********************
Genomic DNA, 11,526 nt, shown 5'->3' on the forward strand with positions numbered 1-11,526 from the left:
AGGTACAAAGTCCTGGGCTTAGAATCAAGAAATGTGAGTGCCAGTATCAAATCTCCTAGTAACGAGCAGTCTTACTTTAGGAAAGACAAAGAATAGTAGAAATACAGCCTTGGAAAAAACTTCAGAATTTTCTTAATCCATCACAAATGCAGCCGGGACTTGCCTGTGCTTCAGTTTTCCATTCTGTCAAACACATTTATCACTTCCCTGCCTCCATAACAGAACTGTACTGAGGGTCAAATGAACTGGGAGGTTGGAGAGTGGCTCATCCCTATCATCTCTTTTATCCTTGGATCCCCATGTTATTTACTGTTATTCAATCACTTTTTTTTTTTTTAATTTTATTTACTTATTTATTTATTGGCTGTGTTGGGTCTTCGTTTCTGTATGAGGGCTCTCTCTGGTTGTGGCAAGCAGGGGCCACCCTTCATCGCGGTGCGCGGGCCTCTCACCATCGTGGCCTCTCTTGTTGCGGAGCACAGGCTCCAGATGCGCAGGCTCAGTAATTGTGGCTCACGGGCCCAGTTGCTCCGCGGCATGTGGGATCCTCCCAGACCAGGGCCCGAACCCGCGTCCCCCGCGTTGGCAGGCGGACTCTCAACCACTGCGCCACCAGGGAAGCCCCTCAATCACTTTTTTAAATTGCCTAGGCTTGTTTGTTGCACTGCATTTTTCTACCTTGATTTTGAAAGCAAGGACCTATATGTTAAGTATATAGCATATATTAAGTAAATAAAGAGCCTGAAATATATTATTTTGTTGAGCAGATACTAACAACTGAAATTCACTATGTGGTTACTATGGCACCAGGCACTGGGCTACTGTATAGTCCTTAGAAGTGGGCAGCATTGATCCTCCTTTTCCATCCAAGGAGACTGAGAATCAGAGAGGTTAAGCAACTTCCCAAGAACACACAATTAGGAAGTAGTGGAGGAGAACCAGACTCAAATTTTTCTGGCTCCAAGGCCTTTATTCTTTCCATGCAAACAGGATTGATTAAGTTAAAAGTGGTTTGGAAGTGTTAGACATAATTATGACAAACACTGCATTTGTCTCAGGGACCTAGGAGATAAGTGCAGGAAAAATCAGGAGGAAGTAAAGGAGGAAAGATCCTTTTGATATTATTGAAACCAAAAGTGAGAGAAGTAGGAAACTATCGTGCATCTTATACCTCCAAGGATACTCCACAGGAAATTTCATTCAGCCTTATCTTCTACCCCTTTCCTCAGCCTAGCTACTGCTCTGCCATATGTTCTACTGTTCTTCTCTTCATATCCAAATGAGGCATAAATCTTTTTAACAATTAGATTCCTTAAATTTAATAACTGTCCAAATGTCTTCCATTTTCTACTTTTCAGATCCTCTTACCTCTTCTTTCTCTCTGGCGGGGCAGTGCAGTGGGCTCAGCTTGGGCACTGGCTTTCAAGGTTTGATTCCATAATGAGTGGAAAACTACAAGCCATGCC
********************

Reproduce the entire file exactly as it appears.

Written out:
Genomic DNA, 11,526 nt, shown 5'->3' on the forward strand with positions numbered 1-11,526 from the left:
AGGTACAAAGTCCTGGGCTTAGAATCAAGAAATGTGAGTGCCAGTATCAAATCTCCTAGTAACGAGCAGTCTTACTTTAGGAAAGACAAAGAATAGTAGAAATACAGCCTTGGAAAAAACTTCAGAATTTTCTTAATCCATCACAAATGCAGCCGGGACTTGCCTGTGCTTCAGTTTTCCATTCTGTCAAACACATTTATCACTTCCCTGCCTCCATAACAGAACTGTACTGAGGGTCAAATGAACTGGGAGGTTGGAGAGTGGCTCATCCCTATCATCTCTTTTATCCTTGGATCCCCATGTTATTTACTGTTATTCAATCACTTTTTTTTTTTTTAATTTTATTTACTTATTTATTTATTGGCTGTGTTGGGTCTTCGTTTCTGTATGAGGGCTCTCTCTGGTTGTGGCAAGCAGGGGCCACCCTTCATCGCGGTGCGCGGGCCTCTCACCATCGTGGCCTCTCTTGTTGCGGAGCACAGGCTCCAGATGCGCAGGCTCAGTAATTGTGGCTCACGGGCCCAGTTGCTCCGCGGCATGTGGGATCCTCCCAGACCAGGGCCCGAACCCGCGTCCCCCGCGTTGGCAGGCGGACTCTCAACCACTGCGCCACCAGGGAAGCCCCTCAATCACTTTTTTAAATTGCCTAGGCTTGTTTGTTGCACTGCATTTTTCTACCTTGATTTTGAAAGCAAGGACCTATATGTTAAGTATATAGCATATATTAAGTAAATAAAGAGCCTGAAATATATTATTTTGTTGAGCAGATACTAACAACTGAAATTCACTATGTGGTTACTATGGCACCAGGCACTGGGCTACTGTATAGTCCTTAGAAGTGGGCAGCATTGATCCTCCTTTTCCATCCAAGGAGACTGAGAATCAGAGAGGTTAAGCAACTTCCCAAGAACACACAATTAGGAAGTAGTGGAGGAGAACCAGACTCAAATTTTTCTGGCTCCAAGGCCTTTATTCTTTCCATGCAAACAGGATTGATTAAGTTAAAAGTGGTTTGGAAGTGTTAGACATAATTATGACAAACACTGCATTTGTCTCAGGGACCTAGGAGATAAGTGCAGGAAAAATCAGGAGGAAGTAAAGGAGGAAAGATCCTTTTGATATTATTGAAACCAAAAGTGAGAGAAGTAGGAAACTATCGTGCATCTTATACCTCCAAGGATACTCCACAGGAAATTTCATTCAGCCTTATCTTCTACCCCTTTCCTCAGCCTAGCTACTGCTCTGCCATATGTTCTACTGTTCTTCTCTTCATATCCAAATGAGGCATAAATCTTTTTAACAATTAGATTCCTTAAATTTAATAACTGTCCAAATGTCTTCCATTTTCTACTTTTCAGATCCTCTTACCTCTTCTTTCTCTCTGGCGGGGCAGTGCAGTGGGCTCAGCTTGGGCACTGGCTTTCAAGGTTTGATTCCATAATGAGTGGAAAACTACAAGCCATGCC